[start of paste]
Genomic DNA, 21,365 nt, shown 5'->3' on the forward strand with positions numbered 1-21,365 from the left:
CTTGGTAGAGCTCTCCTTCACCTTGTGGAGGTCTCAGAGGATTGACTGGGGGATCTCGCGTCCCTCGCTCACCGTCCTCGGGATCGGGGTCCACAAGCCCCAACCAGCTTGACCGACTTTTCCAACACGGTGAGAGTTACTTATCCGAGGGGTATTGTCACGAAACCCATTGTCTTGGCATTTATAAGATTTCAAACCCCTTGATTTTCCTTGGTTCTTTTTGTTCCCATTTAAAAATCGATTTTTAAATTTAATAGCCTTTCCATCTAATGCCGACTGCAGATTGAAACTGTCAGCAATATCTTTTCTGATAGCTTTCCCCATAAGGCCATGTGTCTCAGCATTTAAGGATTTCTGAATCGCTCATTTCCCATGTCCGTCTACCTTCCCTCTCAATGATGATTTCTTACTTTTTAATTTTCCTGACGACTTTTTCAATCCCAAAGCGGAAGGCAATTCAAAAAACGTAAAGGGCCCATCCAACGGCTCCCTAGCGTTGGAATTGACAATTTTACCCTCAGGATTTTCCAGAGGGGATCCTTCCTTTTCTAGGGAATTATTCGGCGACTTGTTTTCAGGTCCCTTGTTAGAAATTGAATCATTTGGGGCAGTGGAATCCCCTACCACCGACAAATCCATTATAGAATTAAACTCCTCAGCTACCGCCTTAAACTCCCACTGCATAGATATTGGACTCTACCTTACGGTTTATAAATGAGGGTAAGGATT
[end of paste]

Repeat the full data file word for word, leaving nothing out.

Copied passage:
Genomic DNA, 21,365 nt, shown 5'->3' on the forward strand with positions numbered 1-21,365 from the left:
CTTGGTAGAGCTCTCCTTCACCTTGTGGAGGTCTCAGAGGATTGACTGGGGGATCTCGCGTCCCTCGCTCACCGTCCTCGGGATCGGGGTCCACAAGCCCCAACCAGCTTGACCGACTTTTCCAACACGGTGAGAGTTACTTATCCGAGGGGTATTGTCACGAAACCCATTGTCTTGGCATTTATAAGATTTCAAACCCCTTGATTTTCCTTGGTTCTTTTTGTTCCCATTTAAAAATCGATTTTTAAATTTAATAGCCTTTCCATCTAATGCCGACTGCAGATTGAAACTGTCAGCAATATCTTTTCTGATAGCTTTCCCCATAAGGCCATGTGTCTCAGCATTTAAGGATTTCTGAATCGCTCATTTCCCATGTCCGTCTACCTTCCCTCTCAATGATGATTTCTTACTTTTTAATTTTCCTGACGACTTTTTCAATCCCAAAGCGGAAGGCAATTCAAAAAACGTAAAGGGCCCATCCAACGGCTCCCTAGCGTTGGAATTGACAATTTTACCCTCAGGATTTTCCAGAGGGGATCCTTCCTTTTCTAGGGAATTATTCGGCGACTTGTTTTCAGGTCCCTTGTTAGAAATTGAATCATTTGGGGCAGTGGAATCCCCTACCACCGACAAATCCATTATAGAATTAAACTCCTCAGCTACCGCCTTAAACTCCCACTGCATAGATATTGGACTCTACCTTACGGTTTATAAATGAGGGTAAGGATT